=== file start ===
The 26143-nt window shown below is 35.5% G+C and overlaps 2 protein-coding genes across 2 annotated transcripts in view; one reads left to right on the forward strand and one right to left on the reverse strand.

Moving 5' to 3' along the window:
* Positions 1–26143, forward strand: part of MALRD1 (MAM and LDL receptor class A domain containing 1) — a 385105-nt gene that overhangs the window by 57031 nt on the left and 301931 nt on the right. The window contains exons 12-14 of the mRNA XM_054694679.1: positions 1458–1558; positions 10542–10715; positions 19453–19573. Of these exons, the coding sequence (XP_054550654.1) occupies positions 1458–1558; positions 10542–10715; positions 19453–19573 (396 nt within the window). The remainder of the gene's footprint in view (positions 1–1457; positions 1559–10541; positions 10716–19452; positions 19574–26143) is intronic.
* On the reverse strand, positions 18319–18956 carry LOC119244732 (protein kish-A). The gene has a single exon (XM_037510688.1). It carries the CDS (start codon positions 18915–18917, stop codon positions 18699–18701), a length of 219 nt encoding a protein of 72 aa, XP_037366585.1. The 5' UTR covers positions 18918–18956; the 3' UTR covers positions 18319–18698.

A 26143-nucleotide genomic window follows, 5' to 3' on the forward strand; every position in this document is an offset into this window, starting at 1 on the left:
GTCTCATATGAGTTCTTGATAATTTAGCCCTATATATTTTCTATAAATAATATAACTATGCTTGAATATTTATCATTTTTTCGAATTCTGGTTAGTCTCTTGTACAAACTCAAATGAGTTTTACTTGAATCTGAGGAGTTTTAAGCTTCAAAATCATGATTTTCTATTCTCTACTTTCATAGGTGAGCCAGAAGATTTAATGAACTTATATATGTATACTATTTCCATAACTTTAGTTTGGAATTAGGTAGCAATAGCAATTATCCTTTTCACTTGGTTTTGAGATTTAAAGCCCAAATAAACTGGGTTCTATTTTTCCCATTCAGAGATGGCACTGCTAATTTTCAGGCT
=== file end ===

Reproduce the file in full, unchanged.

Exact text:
The 26143-nt window shown below is 35.5% G+C and overlaps 2 protein-coding genes across 2 annotated transcripts in view; one reads left to right on the forward strand and one right to left on the reverse strand.

Moving 5' to 3' along the window:
* Positions 1–26143, forward strand: part of MALRD1 (MAM and LDL receptor class A domain containing 1) — a 385105-nt gene that overhangs the window by 57031 nt on the left and 301931 nt on the right. The window contains exons 12-14 of the mRNA XM_054694679.1: positions 1458–1558; positions 10542–10715; positions 19453–19573. Of these exons, the coding sequence (XP_054550654.1) occupies positions 1458–1558; positions 10542–10715; positions 19453–19573 (396 nt within the window). The remainder of the gene's footprint in view (positions 1–1457; positions 1559–10541; positions 10716–19452; positions 19574–26143) is intronic.
* On the reverse strand, positions 18319–18956 carry LOC119244732 (protein kish-A). The gene has a single exon (XM_037510688.1). It carries the CDS (start codon positions 18915–18917, stop codon positions 18699–18701), a length of 219 nt encoding a protein of 72 aa, XP_037366585.1. The 5' UTR covers positions 18918–18956; the 3' UTR covers positions 18319–18698.

A 26143-nucleotide genomic window follows, 5' to 3' on the forward strand; every position in this document is an offset into this window, starting at 1 on the left:
GTCTCATATGAGTTCTTGATAATTTAGCCCTATATATTTTCTATAAATAATATAACTATGCTTGAATATTTATCATTTTTTCGAATTCTGGTTAGTCTCTTGTACAAACTCAAATGAGTTTTACTTGAATCTGAGGAGTTTTAAGCTTCAAAATCATGATTTTCTATTCTCTACTTTCATAGGTGAGCCAGAAGATTTAATGAACTTATATATGTATACTATTTCCATAACTTTAGTTTGGAATTAGGTAGCAATAGCAATTATCCTTTTCACTTGGTTTTGAGATTTAAAGCCCAAATAAACTGGGTTCTATTTTTCCCATTCAGAGATGGCACTGCTAATTTTCAGGCT